This next bike section would take us on some very cool single track around the same area we had just trekked.  The trails weren't hard.  For those of you who've been, they are much like Croom.

We had a time cut off to worry about.  We had to finish the bike section, bike back to Mud TA, and then bike back to Alex TA, all before 2:00AM.  I knew this would be impossible.  We decided to cut the bike short. So instead of the 7 possible CP's on the bike route, we went after only 3 of them.

Right around this time is when I ran out of food.  After 14 or so hours of non-stop racing, in the incredible heat, I had gone through all my food.  I had plenty more back at the Main TA, but I had no more with me.  I started to bonk halfway through the bike.  I ate some of Sway's food, but it wasn't enough. After picking up CP's 14, 15 and 20, we made it back to the Mud TA sometime after midnight.  Now at just over 16 hours of racing, I was feeling like shit.

The End

In my many years of racing I have bonked many times, but never, not once, as bad as this.  When we got the TA I could barely stand without getting nauseous. I sat and tried to eat some of Sway's last food, but it didn't help.  Our next leg was going to be a very long paddle.  We heard that the fastest team so far had made it in just around 5:30 hours.  That meant it would take us an easy 7 hours to finish.  That would be seven more hours of racing without food (by this time Sway and Trung were just about out of food as well). There was no way.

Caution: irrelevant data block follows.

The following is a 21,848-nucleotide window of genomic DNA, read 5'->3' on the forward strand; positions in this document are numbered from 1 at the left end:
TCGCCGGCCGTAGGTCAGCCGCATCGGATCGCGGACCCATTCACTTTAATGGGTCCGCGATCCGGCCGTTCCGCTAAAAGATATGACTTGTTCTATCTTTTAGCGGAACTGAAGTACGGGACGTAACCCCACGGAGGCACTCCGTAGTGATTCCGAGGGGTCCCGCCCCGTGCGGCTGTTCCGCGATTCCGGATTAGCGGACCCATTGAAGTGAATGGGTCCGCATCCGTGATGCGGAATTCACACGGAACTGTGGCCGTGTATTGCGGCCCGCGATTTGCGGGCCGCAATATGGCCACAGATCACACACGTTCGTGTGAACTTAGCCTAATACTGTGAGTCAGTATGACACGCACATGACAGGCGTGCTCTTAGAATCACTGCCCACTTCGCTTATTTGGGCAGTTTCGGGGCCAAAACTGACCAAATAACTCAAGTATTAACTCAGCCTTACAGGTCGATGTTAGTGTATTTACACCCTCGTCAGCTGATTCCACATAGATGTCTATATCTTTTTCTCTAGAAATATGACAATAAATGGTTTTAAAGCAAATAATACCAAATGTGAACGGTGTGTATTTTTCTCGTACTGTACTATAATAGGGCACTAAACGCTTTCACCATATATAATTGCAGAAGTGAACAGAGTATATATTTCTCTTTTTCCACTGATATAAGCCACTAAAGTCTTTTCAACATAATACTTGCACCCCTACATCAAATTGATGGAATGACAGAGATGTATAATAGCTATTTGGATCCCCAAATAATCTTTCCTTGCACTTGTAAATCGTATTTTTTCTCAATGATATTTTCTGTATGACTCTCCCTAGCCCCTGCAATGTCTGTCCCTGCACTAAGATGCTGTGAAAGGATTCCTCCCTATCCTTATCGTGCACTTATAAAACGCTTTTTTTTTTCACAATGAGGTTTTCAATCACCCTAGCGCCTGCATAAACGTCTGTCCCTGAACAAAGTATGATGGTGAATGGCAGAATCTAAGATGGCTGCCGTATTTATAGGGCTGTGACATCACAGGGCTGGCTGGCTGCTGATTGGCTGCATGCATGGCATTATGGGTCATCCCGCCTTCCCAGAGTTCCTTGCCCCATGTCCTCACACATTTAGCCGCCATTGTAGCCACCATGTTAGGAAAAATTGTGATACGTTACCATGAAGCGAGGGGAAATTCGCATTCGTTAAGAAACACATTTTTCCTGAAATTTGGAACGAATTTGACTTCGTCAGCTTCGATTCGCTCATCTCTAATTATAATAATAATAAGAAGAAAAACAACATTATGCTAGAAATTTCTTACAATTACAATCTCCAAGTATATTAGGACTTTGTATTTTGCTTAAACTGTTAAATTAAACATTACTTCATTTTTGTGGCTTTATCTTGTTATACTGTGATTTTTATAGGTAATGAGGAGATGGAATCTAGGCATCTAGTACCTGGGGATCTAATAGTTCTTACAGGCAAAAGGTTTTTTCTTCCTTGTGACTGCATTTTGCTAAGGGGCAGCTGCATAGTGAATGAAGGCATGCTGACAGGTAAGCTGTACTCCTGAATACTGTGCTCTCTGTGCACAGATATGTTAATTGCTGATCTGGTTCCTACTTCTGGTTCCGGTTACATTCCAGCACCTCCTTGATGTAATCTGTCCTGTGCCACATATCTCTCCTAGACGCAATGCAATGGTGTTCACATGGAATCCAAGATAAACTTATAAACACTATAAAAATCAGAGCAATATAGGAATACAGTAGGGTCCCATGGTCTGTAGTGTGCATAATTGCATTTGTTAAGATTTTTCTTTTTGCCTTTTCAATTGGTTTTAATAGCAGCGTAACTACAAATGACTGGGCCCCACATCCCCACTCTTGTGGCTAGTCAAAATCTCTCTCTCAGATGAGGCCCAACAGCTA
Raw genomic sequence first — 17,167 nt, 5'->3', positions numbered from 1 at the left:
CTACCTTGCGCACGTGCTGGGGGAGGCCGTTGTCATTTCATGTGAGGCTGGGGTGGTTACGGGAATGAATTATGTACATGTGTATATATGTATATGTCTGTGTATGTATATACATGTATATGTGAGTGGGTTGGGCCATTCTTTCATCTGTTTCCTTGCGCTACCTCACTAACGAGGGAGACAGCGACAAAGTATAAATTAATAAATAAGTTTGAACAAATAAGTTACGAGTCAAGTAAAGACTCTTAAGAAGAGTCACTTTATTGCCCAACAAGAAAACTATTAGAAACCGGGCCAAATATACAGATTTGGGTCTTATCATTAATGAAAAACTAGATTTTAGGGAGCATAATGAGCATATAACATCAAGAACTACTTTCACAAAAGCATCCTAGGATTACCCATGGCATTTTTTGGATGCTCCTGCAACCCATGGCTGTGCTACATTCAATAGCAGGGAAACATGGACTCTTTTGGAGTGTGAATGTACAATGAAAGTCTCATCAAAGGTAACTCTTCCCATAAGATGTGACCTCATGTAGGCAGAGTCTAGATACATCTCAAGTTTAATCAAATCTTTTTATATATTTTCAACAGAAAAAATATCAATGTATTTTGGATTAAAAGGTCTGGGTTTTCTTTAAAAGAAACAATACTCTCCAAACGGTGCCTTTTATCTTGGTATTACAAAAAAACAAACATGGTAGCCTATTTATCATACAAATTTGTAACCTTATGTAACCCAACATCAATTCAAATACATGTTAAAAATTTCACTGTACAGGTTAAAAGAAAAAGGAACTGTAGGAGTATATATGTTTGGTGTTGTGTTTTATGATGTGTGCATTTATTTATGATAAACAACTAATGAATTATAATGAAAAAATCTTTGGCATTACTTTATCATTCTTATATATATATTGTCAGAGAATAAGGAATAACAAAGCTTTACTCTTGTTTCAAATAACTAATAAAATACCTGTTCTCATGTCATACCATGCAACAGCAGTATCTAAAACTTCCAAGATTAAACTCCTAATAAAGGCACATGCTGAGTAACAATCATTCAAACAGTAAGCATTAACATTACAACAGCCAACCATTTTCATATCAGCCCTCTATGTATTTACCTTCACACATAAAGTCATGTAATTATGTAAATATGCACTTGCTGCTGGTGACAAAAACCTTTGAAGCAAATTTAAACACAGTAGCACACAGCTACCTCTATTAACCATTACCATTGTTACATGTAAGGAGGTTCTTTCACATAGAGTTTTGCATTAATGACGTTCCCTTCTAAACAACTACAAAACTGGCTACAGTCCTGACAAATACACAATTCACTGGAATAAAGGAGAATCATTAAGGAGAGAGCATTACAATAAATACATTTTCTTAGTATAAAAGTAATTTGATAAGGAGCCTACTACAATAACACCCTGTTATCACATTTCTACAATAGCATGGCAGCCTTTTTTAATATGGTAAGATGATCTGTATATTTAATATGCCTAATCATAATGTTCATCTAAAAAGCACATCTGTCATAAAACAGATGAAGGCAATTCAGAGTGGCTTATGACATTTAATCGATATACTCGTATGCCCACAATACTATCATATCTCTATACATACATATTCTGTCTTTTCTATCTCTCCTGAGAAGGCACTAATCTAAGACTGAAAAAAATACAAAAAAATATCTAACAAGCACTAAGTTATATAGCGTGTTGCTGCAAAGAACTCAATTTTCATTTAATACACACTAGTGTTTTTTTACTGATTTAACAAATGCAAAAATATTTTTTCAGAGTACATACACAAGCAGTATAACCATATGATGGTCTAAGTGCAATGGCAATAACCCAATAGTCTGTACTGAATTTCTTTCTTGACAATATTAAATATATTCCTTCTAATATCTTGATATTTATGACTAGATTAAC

So we decided to skip the paddle and head straight back to the Main TA on our bikes.  I could eat there, then we could head out on the last few legs of the race.  But I couldn't even manage to do that.  I tried standing a few times and immediately I was dizzy and wanted to puke.

So as much as it sucks, after 16 hours of racing, we called it quits.

Lucky for us that Greg, the race director, had stopped by the Mud TA to drop off some water, so we were able to jump in his truck and get a ride back to the Main TA.

I really want to thank Trung and Sway for racing with me.  Even tough we did not finish, I still had a great time racing with both of them.

And as always, thank you to Greg and the rest of the Pangea volunteers for being out there for us.

I have been pissed at myself since Sunday. But we have our good races and we have our bad races. I already can't wait for the next one.